IT'S a rare appearance and it's had the city buzzing with anticipation. Some have been counting down the days. Some have been counting down the hours.
Sir Elton John, Carrington Park, next Wednesday night?
No. It's the rain that's been forecast for the city through until early next week.
It's not every day that a global music superstar plonks down at his piano at Carrington Park and, in normal circumstances, his visit would win hands down when it comes to dominating local conversation.
But these haven't been normal circumstances for Bathurst. They haven't been normal circumstances for most of this parched state.
After a long period without average rainfall, and a particularly dire end to 2019, the prospect of up to 50 or 60 millimetres falling over a number of days has gripped Bathurst and now we can only hope the heavens follow through.
Bathurst is much better off than many places in NSW, of course, but there is a weariness and a testiness settling in as Chifley Dam continues to drop and the possibility of a loosening of water restrictions continues to fade.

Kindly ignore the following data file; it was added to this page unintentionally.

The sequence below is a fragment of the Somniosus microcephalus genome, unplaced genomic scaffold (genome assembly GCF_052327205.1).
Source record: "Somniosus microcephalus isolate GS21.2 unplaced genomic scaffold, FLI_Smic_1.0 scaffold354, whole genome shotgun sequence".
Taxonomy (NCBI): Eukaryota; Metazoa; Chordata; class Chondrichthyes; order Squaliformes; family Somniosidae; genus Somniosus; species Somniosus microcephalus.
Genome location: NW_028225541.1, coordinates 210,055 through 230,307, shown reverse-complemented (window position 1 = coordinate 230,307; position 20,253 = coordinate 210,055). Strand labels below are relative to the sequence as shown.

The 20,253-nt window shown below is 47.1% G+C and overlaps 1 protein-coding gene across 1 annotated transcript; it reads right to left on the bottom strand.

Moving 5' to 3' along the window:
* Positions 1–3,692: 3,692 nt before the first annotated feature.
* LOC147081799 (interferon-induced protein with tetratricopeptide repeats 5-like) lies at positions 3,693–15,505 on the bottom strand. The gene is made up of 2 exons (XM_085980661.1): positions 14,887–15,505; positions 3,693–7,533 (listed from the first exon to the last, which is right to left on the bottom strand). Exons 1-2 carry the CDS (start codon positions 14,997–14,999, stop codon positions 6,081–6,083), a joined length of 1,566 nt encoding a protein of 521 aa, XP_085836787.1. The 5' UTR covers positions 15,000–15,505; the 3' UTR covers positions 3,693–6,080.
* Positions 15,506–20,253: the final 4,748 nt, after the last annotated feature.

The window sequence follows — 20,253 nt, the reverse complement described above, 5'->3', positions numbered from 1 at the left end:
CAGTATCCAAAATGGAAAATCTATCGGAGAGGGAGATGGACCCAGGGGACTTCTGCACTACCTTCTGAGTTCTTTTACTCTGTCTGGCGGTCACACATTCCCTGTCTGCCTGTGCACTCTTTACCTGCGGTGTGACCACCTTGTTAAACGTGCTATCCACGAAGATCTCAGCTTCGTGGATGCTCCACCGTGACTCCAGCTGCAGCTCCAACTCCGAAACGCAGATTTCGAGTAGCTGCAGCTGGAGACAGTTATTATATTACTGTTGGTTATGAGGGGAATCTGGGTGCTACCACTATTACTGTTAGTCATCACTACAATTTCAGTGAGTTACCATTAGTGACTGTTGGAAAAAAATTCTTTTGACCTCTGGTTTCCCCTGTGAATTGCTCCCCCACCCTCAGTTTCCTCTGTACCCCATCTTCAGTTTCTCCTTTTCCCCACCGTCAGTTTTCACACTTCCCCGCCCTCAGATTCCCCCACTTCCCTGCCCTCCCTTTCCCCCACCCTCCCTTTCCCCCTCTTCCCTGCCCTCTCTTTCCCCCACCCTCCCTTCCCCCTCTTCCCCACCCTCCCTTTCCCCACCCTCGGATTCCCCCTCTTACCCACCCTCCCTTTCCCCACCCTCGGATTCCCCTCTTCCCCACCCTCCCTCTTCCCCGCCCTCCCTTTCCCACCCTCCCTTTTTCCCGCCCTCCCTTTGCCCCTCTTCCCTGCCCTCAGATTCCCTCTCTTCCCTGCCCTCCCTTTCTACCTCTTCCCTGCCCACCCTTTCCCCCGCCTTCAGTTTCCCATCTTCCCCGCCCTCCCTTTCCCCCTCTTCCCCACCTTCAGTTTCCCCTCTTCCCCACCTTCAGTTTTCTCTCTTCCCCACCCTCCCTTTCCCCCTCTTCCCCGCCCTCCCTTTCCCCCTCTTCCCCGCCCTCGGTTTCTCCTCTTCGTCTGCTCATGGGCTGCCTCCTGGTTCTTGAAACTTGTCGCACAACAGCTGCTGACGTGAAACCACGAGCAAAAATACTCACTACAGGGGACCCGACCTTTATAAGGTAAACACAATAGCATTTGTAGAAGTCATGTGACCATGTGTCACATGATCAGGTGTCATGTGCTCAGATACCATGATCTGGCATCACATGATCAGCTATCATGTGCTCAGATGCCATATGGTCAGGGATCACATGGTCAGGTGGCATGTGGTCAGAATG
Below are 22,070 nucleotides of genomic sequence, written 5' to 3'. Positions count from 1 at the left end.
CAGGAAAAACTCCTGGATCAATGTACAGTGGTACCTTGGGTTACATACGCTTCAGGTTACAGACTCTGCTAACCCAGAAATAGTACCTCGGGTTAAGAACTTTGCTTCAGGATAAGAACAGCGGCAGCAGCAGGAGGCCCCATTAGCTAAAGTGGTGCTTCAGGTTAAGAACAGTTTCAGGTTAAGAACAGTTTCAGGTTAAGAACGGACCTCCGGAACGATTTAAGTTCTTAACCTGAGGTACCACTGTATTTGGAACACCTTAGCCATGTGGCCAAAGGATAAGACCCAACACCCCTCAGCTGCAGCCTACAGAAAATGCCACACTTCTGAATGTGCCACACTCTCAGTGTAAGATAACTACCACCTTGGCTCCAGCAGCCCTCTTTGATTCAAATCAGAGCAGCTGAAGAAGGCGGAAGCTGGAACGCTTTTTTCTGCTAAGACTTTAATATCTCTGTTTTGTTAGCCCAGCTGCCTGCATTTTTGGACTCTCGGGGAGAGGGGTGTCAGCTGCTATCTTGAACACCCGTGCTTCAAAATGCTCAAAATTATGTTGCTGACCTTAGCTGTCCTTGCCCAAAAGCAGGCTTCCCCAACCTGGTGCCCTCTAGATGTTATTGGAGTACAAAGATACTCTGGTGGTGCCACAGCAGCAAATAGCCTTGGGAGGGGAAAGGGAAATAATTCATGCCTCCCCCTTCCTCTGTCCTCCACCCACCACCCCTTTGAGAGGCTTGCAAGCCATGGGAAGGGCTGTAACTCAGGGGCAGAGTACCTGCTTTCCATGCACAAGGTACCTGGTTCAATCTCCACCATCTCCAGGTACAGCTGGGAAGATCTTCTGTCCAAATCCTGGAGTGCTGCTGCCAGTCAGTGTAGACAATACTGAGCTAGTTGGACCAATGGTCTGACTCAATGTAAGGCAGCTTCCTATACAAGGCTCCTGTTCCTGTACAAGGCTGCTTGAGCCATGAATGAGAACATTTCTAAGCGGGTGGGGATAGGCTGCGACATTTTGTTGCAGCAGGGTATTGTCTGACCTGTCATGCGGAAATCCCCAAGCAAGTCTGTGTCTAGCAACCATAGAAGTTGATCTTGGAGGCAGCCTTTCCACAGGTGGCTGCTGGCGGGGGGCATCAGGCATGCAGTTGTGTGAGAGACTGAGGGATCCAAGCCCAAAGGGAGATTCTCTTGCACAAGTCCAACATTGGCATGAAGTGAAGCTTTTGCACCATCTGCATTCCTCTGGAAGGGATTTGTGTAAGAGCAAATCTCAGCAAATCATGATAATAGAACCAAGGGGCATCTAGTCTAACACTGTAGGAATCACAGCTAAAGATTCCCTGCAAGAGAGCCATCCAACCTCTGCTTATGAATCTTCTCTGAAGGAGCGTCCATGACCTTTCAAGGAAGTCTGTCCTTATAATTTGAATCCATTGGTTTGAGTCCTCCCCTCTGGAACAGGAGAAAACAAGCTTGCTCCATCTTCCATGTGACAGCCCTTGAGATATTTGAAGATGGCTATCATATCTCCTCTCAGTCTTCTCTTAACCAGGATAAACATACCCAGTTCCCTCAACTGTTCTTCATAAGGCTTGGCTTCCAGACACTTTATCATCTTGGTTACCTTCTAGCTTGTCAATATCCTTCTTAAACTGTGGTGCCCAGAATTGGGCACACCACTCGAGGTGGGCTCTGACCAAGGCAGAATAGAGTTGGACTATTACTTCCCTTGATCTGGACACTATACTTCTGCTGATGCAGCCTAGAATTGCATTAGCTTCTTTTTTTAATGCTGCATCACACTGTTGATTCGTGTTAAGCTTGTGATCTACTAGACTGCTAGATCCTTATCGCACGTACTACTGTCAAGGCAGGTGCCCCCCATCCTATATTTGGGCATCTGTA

The weariness is in people talking about much-loved plants being lost, of established trees looking ill, of having to choose which parts of the garden will be saved and which will be left to their fate.
And the testiness?
It was obvious in the decision by someone to film and then share a video of a man who was breaching Bathurst's water restrictions - and for that video to then collect 25,000 views on Facebook over the weekend.
It was part of a growing - and dangerous - sense of vigilantism on social media among those who say they are following the restrictions to the letter but are aggrieved by those who are not.
Council will hope its confirmation that fines have been issued for restriction breaches (as reported today) will quell some of that anger, but it is going to bubble away as long as people suspect that not everyone is doing the right thing.
In the meantime, some of the sting will be taken out if the forecasts prove correct and Bathurst gets a really good, solid drink over the next five days - the sort of drink it hasn't had for a year.
Seeing the relieved smiles on local gardeners' faces will be a show worth seeing. And you won't have to pay a cent to enjoy it.